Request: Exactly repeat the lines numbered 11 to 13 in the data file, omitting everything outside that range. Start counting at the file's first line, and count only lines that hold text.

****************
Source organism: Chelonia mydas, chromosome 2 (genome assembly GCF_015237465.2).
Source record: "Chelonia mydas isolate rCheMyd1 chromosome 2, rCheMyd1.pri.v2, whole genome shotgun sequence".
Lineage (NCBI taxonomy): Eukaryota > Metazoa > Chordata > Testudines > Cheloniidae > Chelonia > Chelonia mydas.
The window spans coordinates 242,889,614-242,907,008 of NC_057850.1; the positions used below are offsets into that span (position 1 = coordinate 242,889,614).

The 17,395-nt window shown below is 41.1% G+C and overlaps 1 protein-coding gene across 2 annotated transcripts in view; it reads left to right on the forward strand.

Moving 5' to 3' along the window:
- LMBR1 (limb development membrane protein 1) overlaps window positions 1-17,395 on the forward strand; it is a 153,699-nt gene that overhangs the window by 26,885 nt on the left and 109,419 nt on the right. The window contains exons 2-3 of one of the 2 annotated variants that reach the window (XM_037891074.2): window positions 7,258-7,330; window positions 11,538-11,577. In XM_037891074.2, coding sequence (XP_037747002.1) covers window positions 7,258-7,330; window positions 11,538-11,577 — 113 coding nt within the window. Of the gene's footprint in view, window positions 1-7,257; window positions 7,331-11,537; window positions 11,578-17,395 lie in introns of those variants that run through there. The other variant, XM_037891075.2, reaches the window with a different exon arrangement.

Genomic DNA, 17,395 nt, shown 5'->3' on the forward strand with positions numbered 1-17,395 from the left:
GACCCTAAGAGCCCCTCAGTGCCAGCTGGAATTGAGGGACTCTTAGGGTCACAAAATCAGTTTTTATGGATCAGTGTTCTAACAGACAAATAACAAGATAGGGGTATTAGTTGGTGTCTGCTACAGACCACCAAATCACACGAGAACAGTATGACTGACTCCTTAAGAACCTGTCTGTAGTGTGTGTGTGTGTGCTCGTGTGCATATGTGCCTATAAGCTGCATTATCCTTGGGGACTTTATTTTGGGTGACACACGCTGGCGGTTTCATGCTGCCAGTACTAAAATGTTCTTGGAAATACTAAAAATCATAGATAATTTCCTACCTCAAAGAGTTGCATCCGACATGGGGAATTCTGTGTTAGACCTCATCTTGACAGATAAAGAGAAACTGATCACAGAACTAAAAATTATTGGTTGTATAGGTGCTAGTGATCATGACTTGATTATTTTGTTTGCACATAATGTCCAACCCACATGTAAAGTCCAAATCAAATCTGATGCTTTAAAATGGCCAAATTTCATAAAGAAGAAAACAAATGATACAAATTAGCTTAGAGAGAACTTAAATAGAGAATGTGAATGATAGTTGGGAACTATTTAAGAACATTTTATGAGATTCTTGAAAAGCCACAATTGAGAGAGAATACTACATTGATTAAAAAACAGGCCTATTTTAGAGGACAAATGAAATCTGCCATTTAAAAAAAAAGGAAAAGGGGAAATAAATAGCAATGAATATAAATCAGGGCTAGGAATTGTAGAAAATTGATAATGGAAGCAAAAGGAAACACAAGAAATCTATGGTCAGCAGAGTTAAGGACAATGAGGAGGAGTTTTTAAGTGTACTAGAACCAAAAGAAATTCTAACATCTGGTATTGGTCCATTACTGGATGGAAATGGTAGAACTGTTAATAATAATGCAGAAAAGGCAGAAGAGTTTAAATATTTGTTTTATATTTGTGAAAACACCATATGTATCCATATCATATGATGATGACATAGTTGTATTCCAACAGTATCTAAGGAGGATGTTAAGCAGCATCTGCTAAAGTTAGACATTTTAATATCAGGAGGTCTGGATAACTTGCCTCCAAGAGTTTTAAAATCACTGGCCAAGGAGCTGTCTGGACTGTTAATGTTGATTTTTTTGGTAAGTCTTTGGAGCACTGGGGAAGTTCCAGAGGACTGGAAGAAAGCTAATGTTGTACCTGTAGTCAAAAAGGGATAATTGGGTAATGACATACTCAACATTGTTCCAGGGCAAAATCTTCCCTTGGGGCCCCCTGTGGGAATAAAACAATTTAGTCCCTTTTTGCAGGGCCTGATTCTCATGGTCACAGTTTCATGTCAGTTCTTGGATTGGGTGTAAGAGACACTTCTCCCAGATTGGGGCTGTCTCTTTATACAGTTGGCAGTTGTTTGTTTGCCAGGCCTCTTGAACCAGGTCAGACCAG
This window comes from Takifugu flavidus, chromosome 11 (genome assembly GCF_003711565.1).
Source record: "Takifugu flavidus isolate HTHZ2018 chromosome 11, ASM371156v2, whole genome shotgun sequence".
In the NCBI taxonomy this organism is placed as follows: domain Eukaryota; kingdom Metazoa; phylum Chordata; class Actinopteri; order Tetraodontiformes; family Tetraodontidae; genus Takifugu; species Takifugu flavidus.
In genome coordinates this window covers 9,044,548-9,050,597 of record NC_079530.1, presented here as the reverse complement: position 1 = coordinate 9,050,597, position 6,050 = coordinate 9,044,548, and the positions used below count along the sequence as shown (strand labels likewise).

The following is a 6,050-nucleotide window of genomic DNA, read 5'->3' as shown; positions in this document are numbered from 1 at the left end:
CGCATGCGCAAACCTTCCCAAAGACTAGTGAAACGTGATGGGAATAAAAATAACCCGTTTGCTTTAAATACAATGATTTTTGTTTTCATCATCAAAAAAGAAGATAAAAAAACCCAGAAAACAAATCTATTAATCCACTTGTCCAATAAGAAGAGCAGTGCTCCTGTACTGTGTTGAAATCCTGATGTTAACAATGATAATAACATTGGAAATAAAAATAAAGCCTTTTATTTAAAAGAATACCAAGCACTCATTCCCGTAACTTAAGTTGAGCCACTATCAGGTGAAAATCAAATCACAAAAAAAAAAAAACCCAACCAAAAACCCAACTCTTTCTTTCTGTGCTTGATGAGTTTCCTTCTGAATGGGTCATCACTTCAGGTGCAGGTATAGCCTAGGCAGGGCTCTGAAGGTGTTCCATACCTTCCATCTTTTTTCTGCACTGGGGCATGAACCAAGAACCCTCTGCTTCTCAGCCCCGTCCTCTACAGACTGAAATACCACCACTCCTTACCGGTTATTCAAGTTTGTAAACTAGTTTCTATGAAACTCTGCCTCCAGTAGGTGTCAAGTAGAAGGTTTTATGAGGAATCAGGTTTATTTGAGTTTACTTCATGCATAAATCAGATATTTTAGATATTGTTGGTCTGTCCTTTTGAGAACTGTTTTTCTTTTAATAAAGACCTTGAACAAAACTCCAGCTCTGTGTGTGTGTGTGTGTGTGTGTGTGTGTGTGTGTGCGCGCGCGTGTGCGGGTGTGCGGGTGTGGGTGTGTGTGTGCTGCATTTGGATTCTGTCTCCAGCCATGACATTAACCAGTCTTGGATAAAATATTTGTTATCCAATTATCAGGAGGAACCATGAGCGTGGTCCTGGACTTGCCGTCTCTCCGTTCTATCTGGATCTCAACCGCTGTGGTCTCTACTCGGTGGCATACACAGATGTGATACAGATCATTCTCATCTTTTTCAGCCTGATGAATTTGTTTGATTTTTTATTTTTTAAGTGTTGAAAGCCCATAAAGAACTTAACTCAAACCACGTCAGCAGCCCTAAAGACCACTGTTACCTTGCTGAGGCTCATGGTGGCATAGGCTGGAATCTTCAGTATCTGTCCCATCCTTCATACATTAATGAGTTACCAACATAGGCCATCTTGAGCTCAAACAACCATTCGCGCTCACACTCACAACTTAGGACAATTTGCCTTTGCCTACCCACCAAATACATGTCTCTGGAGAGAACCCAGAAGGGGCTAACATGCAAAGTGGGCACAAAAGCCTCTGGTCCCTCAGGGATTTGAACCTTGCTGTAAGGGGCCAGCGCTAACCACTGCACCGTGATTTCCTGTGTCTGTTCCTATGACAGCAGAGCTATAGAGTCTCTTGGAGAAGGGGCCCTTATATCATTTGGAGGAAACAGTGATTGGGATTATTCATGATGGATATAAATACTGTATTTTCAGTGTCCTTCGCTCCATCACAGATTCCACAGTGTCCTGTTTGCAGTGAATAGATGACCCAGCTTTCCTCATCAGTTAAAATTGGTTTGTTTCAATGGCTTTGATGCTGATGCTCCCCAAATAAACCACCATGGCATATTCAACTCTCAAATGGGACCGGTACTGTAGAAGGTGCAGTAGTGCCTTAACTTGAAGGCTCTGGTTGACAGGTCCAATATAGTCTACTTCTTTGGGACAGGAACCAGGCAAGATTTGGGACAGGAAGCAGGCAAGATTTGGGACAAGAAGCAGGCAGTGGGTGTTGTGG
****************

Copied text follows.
Source record: "Takifugu flavidus isolate HTHZ2018 chromosome 11, ASM371156v2, whole genome shotgun sequence".
In the NCBI taxonomy this organism is placed as follows: domain Eukaryota; kingdom Metazoa; phylum Chordata; class Actinopteri; order Tetraodontiformes; family Tetraodontidae; genus Takifugu; species Takifugu flavidus.
In genome coordinates this window covers 9,044,548-9,050,597 of record NC_079530.1, presented here as the reverse complement: position 1 = coordinate 9,050,597, position 6,050 = coordinate 9,044,548, and the positions used below count along the sequence as shown (strand labels likewise).